“And the air was full of Thoughts and Things to say. But at times like these, only the Small Things are ever said Big Things lurk unsaid inside.”
Published: April 22, 1997
Rate: 4.5 ⭐⭐⭐⭐
Compared favorably to the works of Faulkner and Dickens, Arundhati Roy’s debut novel is a modern classic that has been read and loved worldwide. Equal parts powerful family saga, forbidden love story, and piercing political drama, it is the story of an affluent Indian family forever changed by one fateful day in 1969. The seven-year-old twins Estha and Rahel see their world shaken irrevokably by the arrival of their beautiful young cousin, Sophie. It is an event that will lead to an illicit liaison and tragedies accidental and intentional, exposing “big things [that] lurk unsaid” in a country drifting dangerously toward unrest. Lush, lyrical, and unnerving, The God of Small Things is an award-winning landmark that started for its author an esteemed career of fiction and political commentary that continues unabated.
Where do I even begin with this book. I LOVED IT!!! The God Of Small Things is Arundhati Roy’s first book which also was my introduction to her and her writing/work. The book begins with the end – a tragedy that explains the family dynamics – which sets the tone of the book. It’s told in the eyes/ perspective of a young woman, Rahel, who believes that she and her twin, Estha, are of the same person.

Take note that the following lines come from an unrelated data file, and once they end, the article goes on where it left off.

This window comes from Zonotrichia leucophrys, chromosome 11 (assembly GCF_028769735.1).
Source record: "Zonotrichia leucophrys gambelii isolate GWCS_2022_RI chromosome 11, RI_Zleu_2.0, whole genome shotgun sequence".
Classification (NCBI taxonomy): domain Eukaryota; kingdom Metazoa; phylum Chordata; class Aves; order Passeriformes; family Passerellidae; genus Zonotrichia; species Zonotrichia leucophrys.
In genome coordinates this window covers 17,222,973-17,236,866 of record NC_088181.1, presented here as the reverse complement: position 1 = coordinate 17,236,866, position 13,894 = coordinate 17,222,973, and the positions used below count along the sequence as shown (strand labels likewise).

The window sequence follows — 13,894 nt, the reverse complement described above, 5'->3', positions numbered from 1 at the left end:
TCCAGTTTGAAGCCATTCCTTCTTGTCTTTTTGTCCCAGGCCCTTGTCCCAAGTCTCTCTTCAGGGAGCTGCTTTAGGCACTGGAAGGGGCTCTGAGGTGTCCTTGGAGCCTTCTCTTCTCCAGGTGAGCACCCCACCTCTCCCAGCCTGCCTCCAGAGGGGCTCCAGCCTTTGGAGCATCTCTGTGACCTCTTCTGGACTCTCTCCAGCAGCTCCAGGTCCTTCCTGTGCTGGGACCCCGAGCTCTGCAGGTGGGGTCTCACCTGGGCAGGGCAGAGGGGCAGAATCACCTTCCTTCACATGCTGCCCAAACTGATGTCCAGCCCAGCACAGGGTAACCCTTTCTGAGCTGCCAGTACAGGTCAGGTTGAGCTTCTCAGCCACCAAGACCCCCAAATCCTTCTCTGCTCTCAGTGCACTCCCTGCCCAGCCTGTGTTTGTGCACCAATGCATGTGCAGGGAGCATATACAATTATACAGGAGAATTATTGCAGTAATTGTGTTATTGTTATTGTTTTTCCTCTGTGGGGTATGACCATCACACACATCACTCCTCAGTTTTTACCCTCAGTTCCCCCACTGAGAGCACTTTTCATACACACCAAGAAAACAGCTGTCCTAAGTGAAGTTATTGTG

“This was the trouble with families. Like invidious doctors, they knew just where it hurt.”
What I liked: The book is written in such an engaging format, where Arundhati plays with language in such a way, I couldn’t stop turning the pages.
She also touches on the position of women, at the time, in society. That and the untouchables made it quite informative.
I love how the book explores the relationships between the twins, grandmother, the mother and the great aunt, which gives you a different perspective, way of seeing the world.
“That’s what careless words do. They make people love you a little less.”
What I didn’t like: The non-linear storytelling. This threw me off a bit and it took me a while to get into. This is the only reason I didn’t give the book 5 stars.
The God Of Small Things won the Man Booker Prize for Fiction in 1997 and I definitely get why. I definitely do recommend it if you haven’t read it yet.
Have you read The God Of Small Things? What are your thoughts?